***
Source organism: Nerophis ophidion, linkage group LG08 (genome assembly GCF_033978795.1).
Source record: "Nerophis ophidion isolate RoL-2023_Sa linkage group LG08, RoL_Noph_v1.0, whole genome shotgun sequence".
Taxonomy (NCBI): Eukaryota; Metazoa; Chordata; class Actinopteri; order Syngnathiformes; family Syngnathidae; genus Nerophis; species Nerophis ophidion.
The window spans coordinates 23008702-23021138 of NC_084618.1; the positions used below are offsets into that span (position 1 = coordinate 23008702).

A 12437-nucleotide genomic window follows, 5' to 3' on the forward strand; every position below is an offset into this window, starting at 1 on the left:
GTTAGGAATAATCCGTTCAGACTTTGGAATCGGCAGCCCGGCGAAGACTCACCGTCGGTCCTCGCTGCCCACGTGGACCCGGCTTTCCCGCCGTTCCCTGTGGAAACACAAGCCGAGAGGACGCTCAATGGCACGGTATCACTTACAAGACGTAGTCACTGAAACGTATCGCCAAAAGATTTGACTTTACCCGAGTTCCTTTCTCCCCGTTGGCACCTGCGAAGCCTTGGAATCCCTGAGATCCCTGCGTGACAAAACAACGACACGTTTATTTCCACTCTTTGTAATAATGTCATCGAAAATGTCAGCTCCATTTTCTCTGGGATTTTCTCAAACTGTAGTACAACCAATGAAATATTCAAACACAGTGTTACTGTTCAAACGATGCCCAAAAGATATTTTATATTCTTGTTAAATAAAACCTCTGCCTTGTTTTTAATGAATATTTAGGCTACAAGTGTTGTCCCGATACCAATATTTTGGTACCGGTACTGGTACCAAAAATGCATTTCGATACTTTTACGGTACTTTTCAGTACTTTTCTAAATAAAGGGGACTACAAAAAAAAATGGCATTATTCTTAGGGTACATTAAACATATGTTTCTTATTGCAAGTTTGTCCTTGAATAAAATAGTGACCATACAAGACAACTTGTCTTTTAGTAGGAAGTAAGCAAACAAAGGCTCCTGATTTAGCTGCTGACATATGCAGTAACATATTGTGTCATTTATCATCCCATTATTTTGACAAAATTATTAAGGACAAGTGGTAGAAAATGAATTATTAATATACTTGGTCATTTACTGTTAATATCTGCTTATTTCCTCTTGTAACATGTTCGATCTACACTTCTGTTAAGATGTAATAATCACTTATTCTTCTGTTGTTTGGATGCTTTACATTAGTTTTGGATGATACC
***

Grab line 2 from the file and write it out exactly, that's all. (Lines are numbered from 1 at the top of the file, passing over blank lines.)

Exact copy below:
Source record: "Nerophis ophidion isolate RoL-2023_Sa linkage group LG08, RoL_Noph_v1.0, whole genome shotgun sequence".